I’ve been doing a lot of ETF research lately and wanted to share this list because I think that smaller ETFs fly under the radar all too often. Here are 10 ETFs with less than a billion dollars under management, but that I think are interesting and possibly useful, with reasons why:
- THNQ: ROBO Global Artificial Intelligence ETF, roboglobaletfs.com/thnq . The process-based management of THNQ’s holdings targets heavy exposure to companies leading development or execution with artificial intelligence and machine learning. My only issue with it is that for some reason they don’t include Facebook in its holdings (and FB is famous with PyTorch and related work). Competitors in this thematic space include Global X’s AIQ and iShares’ IRBO. A newer ETF, THNQ has performed very, very well since inception, easily beating many other growth ETFs. Certainly a theme to watch for the coming decade.
- SFY: SoFi Select 500 ETF, www.sofi.com/invest/etfs/sfy/ . This ETF is… highly intriguing. It has a 0.0% expense ratio, yes, free, waived until at least end of June 2021 (at which point it might go up to 0.19%). They’re waiving the fee to draw in AUM. Its performance over the past trading year is +20%, so it beats the S&P 500 (easily). What they do is take the top 500 US stocks by market cap, then weight them according to a set of equations based on net income and sales growth as per the methodology. Not market-cap weighted, which is very unusual and thus nice to have as a tool in your toolkit. The ETF ends up with more weighted overlap with the S&P 500 than other large-cap growth ETFs such as VUG, IWZ, JKE, etc., because the “value” companies are still in there — they’re just not weighted as highly as they are in SPY or VOO. The usual suspects are still in the top 10: AAPL, AMZN, MSFT, TSLA, GOOGL, FB. SQ comes in at #15, which I think is very nice, and SQ is missing from an S&P 500 ETF. Granted, if the ER wasn’t 0.0%, this ETF would be significantly less attractive. Index methodology here: www.solactive.com/wp-content/uploads/2019/03/Solactive-SoFi-US-500-Growth-Index-Guideline.pdf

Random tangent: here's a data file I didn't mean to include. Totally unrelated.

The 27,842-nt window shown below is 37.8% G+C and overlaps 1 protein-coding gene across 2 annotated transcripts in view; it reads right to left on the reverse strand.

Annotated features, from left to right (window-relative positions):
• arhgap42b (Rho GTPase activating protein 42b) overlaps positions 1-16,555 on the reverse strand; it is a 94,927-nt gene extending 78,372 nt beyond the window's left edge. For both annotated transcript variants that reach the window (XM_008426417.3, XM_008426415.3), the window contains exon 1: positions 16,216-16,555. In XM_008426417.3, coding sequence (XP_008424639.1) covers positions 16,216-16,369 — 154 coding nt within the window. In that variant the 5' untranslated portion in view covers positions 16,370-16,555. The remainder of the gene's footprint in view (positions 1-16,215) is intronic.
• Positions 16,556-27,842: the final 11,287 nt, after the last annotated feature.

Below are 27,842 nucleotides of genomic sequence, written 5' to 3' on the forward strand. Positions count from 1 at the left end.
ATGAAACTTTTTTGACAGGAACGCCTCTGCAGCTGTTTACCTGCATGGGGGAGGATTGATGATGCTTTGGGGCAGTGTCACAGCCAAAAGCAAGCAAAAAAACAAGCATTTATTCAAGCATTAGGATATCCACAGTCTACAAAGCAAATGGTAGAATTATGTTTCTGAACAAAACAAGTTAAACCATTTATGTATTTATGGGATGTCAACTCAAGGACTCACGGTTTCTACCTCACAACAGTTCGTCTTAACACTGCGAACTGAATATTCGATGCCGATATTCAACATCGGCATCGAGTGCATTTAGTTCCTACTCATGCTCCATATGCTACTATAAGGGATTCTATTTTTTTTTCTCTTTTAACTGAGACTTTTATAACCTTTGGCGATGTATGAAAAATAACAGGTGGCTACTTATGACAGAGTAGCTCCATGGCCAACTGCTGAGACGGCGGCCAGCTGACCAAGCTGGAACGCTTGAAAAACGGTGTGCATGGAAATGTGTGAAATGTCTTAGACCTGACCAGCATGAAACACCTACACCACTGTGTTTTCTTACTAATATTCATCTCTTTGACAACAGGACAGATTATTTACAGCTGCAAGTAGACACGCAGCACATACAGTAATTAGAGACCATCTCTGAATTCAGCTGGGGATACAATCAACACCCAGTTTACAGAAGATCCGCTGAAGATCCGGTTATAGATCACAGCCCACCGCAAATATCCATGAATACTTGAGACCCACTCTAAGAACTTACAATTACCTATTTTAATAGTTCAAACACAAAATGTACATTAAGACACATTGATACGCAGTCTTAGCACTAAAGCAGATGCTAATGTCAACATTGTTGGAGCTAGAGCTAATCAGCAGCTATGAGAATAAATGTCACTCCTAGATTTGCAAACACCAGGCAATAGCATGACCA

- DSTL: Distillate U.S. Fundamental Stability & Value ETF, distillatefunds.com/dstl . Its methodology is in the prospectus, distillatefunds.com/dstl/prospectus . Essentially, they try to combine “quality” and “value” factor investing. The fund’s weighted overlap with SPY is only 20% according to etfrc.com. So it’s not simply the S&P. It’s also not the first ETF to use free cash flow as a factor (see also: COWZ, TTAC, neither of which I really like). Its ER is only 0.39%, which is reasonably low for small-ish specialty ETFs. But how does it perform? Well, since inception over 2 years ago it has kept pace with or outperformed the S&P 500 and iShares’ US quality and value factor ETFs every step of the way. Gotta admit, I’m kinda impressed. Their top holdings right now are: JNJ, UNH, INTC, WMT, GOOGL, HD, PG, CSCO, AMGN, and AVGO. Surprisingly, compared to SPY, they’re most underweight in financials. I would’ve thought they scored well on those cash flow metrics but maybe the banks score poorly on their debt metric and they don’t compensate for banks having a different business model than, say, JNJ. Really neat non-market-cap weighted ETF!
- SDG: iShares MSCI Global Impact ETF, www.ishares.com/us/products/283378/ishares-msci-global-impact-etf-fund . This fund tracks an index that seeks to “Obtain exposure to global stocks aiming to advance themes related to the United Nation’s Sustainable Development Goals, such as education or climate change.” ARK Investing may also be launching an ETF with this theme in the future (see: www.youtube.com/watch?v=kfhgbZBWgBE&t=30m53s ). Methodology here: www.msci.com/msci-acwi-sustainable-impact-index . It’s nice to have a fund you can feel good about investing in. It has also easily outperformed the S&P 500 over the past year!